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TUCoPS :: Phreaking General Information :: amxfnsty.txt

An American Express Phone Story







An American Express Phone Story

By: Chester Holmes

Reprinted from 2600 magazine, March 1986

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   This story is a memory of hacking a formidable American
institution - American Express.  No, not AX's internal telecommunications
network, but the corporation's toll-free charge card authorization number.
The following can be safely told as our "system" went down a few years ago.

   It all started in the summer of 1982.  I had been on the lookout for
various extenders and other nifty things a phone could link up with.  Most 
were found by scanning and searching 800 number series using the time-honored
"hang-up-if-a-human-answers" technique.  After a long and fruitless afternoon
of such looking, I decided to take a run on down to the local Chinese eatery 
as my stomach's contents had been depleted several hours earlier.  I wasn't 
wont on dining there; take-out would have been fine.  Well, as Murphy would
predict, my fried rice order wasn't ready at the appointed time, so I found
myself at the register with a few moments to kill.  Murphy struck again: on
the register was a sticker with several 800 numbers and the words "American 
Express Charge Authorization" emblazoned theron.

   The MSG in Chinese food affects people in a variety of ways.  Some folks get
rambunctious, but I get sleepy.  I told my associate about this number, and
told him my right index finger was worn down from hours of dialing.  He
understood, and made some discoveries while playing with the system all that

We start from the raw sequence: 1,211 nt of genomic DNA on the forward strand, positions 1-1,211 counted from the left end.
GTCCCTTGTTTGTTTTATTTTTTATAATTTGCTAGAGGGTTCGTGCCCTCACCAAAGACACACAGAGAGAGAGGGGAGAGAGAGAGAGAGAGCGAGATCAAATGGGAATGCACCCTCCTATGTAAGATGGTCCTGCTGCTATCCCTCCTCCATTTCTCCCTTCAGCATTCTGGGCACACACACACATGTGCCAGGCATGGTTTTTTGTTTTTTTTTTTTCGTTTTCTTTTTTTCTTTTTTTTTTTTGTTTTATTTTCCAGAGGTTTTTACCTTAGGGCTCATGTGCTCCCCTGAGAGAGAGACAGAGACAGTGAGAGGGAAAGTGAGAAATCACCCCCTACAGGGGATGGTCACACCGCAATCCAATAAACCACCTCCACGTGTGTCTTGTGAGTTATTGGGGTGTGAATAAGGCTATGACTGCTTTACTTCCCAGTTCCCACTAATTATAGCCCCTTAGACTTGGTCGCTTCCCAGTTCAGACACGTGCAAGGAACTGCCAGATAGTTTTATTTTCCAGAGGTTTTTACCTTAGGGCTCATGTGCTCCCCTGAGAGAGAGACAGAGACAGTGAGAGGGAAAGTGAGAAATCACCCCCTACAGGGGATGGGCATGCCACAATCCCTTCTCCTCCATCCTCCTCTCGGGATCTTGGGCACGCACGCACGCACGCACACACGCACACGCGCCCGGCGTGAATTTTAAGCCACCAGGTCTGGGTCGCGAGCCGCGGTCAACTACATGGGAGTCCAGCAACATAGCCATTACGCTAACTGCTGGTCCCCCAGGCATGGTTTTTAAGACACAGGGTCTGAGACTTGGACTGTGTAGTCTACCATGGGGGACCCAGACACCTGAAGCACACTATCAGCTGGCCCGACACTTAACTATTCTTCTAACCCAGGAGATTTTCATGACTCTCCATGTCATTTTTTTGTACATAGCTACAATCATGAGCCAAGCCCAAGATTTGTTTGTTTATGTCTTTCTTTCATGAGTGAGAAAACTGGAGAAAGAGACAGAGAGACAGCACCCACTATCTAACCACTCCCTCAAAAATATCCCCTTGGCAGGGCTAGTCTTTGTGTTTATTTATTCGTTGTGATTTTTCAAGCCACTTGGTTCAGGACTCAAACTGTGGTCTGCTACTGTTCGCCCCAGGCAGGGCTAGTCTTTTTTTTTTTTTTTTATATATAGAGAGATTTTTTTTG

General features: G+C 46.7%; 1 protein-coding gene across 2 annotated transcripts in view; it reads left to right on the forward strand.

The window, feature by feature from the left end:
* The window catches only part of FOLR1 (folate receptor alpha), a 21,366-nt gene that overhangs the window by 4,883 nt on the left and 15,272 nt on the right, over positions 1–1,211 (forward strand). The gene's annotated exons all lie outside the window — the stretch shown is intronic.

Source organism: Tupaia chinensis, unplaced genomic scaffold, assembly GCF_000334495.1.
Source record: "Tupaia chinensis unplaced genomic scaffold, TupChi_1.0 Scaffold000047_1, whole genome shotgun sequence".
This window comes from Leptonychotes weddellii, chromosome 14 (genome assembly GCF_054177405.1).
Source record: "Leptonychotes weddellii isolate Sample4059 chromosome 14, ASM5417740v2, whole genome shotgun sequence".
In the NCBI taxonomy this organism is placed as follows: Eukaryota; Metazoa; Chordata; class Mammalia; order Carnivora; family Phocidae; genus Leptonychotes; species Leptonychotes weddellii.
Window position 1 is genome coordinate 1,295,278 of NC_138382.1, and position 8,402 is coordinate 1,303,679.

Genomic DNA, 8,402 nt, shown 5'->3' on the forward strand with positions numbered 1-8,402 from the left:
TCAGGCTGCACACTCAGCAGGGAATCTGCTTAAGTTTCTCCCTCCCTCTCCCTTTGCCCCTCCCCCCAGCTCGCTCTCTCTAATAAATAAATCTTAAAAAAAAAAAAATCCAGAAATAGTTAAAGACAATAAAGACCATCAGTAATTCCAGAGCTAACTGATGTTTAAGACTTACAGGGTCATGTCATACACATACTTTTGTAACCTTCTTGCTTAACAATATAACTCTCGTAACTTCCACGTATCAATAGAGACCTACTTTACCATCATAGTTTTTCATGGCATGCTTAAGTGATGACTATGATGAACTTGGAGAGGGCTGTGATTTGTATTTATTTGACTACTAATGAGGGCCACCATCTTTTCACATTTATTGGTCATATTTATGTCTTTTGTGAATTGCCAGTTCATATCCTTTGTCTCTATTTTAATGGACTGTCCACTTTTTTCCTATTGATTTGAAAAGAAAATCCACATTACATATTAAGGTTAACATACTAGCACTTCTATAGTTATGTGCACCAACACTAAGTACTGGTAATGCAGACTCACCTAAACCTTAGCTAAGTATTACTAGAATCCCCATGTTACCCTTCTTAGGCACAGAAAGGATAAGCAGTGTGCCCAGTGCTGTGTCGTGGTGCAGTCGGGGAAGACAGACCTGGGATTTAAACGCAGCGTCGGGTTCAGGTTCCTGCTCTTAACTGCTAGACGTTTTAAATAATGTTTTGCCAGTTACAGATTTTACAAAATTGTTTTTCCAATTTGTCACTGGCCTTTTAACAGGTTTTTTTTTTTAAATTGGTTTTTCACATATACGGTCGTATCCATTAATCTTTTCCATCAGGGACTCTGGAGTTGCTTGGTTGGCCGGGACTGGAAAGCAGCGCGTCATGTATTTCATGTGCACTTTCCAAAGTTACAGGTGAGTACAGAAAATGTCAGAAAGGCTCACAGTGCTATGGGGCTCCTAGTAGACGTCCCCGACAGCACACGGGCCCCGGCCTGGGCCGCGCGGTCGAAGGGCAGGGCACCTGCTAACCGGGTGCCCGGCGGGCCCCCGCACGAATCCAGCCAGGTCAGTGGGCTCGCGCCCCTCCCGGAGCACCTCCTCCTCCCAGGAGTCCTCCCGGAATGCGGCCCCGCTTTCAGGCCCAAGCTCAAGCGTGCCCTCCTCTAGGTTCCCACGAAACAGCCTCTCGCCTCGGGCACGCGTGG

night.

   If I can recall correctly, when one dialed the number (alas, time has erased
the number from my brain's RAM), the merchant would be prompted to enter the
card number, amount, etc., and the computer would give an approval code. A *#
would abort the procedure at any time and disconnect. Merely pressing ## during
the call would get an AX operator.  This was accomplished by the system
obtaining a dial tone and then automatically touch-toning the four-digit 
extension.  We had our fun harassing the operators, for when they hung up, the
dial tone would return, but would not automatically dial!  We were thus free
to make local calls within New York City!  We soon tired of this game, so
instead we developed a method of beating the system's demon dialer.  Upon dial
tone receipt, we quickly touch-toned 9958.  The first 9 would give us an 
outside line, and the 958 was the Automatic Number Identification for New
York.  The four system-generated digits would then come through and be ignored.
 This trick saved us from continual arousal of credit-operator suspicion, and
the dial tone was returned after ANI did her thing.  We also learned how many 
different phone numbers they used for this system.

   You'll note I said we were free to make local calls.  We were able to dial
9-0 to get a Bell operator, who was most happy to assist in placing our
rong-distance calls.  For some reason, however, these operators couldn't help
with 900 calls (I got the same operator three times in one night while trying
to listen to the space shuttle.  We developed a kinship by the last call).  
The AX PBX would give a stern warning if we tried to dial a long distance call
directly ("Class of Service Restriction.  Class of Service Restriction."), but
we soon outsmarted it: it wasn't looking for a 1+NPA etc., but had a timer 
going, and if you dialed more than eight digits (9+, etc.) in a period of
about five seconds, you'd get that mesge.  So we dialed the first few
digits, paused, dialed the remainder, and the call went through (even to the
space shuttle).

   Connections were generally less than optimum (in fact they sucked) but if
you and your called party were in quiet rooms, you could talk for hours. 
Another minor annoyance was crosstalk.  I had often heard the familiar 9958
off in the background, and once I even faintly heard my buddy.  We shouted at
one another for a while until one of us hit *#.

   I don't think AX was ever quite aware of our exploits since it was online
for several months: a new system was installed when their authorization people
moved to Florida.  I had an Amex card all the while, but recently gave it up
when they raised their annual "membership" to $45, and didn't tell me.  It was
them pissing me off like that that prompted me to tell this tale.


 


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